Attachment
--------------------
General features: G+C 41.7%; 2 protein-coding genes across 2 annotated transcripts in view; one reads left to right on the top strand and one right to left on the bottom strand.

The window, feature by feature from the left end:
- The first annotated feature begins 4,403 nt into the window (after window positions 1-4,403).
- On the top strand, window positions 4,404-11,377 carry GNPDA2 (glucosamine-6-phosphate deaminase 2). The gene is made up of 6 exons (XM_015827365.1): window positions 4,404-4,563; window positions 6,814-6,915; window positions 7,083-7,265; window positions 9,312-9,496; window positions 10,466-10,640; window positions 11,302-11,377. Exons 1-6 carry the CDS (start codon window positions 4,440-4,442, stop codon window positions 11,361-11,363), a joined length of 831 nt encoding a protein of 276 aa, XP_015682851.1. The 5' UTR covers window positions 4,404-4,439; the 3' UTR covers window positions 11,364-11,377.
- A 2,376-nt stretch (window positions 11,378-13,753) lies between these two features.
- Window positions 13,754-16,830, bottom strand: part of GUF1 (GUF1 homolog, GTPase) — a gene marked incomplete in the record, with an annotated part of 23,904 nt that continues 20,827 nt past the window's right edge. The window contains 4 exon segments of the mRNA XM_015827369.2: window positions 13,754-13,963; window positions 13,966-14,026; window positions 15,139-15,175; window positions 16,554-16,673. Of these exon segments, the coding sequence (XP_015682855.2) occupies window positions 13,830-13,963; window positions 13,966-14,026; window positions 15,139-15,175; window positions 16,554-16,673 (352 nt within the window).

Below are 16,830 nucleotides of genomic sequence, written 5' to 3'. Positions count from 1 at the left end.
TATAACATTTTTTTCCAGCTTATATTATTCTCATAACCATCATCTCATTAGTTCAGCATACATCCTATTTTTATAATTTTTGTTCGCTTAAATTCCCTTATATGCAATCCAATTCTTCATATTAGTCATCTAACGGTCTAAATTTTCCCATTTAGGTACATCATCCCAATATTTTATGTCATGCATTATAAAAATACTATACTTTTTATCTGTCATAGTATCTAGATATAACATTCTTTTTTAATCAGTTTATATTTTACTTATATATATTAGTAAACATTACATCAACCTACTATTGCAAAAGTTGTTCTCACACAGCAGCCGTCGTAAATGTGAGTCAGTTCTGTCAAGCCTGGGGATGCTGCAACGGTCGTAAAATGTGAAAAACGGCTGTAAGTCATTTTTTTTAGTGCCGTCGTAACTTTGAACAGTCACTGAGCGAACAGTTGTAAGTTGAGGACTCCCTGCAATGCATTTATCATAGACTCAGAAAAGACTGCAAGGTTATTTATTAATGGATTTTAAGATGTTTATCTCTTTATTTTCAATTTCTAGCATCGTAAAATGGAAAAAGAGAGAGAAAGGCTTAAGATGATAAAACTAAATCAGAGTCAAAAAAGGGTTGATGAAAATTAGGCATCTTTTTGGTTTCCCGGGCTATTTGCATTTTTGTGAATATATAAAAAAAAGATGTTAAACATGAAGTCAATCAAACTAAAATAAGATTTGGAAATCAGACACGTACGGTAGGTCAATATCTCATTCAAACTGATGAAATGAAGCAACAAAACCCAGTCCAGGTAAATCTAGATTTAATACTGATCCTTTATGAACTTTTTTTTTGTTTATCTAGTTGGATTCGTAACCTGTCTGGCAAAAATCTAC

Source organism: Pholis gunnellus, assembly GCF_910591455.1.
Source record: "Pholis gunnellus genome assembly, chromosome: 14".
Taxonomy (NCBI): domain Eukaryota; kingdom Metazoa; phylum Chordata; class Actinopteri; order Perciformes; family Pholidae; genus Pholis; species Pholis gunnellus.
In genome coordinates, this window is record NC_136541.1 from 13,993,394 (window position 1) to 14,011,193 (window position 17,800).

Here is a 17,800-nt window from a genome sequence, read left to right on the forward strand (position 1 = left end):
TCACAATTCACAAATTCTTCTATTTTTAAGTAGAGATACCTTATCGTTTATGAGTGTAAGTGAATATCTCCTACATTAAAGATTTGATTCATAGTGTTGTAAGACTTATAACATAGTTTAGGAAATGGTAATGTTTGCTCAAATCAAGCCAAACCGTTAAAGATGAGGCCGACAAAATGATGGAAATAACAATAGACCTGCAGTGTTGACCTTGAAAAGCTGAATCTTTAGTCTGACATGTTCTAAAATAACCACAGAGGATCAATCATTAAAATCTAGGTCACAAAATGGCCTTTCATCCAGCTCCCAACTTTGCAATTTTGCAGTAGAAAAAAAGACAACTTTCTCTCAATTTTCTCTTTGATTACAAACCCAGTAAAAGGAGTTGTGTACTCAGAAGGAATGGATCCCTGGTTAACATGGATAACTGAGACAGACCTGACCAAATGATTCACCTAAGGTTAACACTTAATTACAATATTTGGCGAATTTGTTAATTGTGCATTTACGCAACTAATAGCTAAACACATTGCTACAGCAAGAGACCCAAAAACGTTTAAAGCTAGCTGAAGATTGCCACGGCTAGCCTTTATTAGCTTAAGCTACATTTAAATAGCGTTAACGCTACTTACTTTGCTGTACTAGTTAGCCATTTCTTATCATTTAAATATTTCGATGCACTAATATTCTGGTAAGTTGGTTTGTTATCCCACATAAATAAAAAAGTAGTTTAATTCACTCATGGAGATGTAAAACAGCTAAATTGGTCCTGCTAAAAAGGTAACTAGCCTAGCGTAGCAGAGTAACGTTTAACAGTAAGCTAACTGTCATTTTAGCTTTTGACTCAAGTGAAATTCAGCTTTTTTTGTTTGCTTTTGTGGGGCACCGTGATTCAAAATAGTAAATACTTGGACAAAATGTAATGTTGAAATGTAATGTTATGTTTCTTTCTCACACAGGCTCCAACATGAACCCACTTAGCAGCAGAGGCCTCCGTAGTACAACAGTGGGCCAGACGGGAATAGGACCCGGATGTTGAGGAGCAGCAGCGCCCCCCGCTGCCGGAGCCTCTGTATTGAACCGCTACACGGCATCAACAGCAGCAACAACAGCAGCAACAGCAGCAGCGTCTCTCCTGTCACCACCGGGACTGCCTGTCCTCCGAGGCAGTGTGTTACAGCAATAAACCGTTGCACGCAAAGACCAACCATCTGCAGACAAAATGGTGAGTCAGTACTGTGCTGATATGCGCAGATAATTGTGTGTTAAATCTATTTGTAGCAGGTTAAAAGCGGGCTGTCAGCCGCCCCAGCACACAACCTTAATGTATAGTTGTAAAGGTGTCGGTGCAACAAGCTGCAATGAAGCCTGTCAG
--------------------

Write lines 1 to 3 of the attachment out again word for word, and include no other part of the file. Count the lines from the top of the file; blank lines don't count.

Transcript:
General features: G+C 41.7%; 2 protein-coding genes across 2 annotated transcripts in view; one reads left to right on the top strand and one right to left on the bottom strand.

The window, feature by feature from the left end:
- The first annotated feature begins 4,403 nt into the window (after window positions 1-4,403).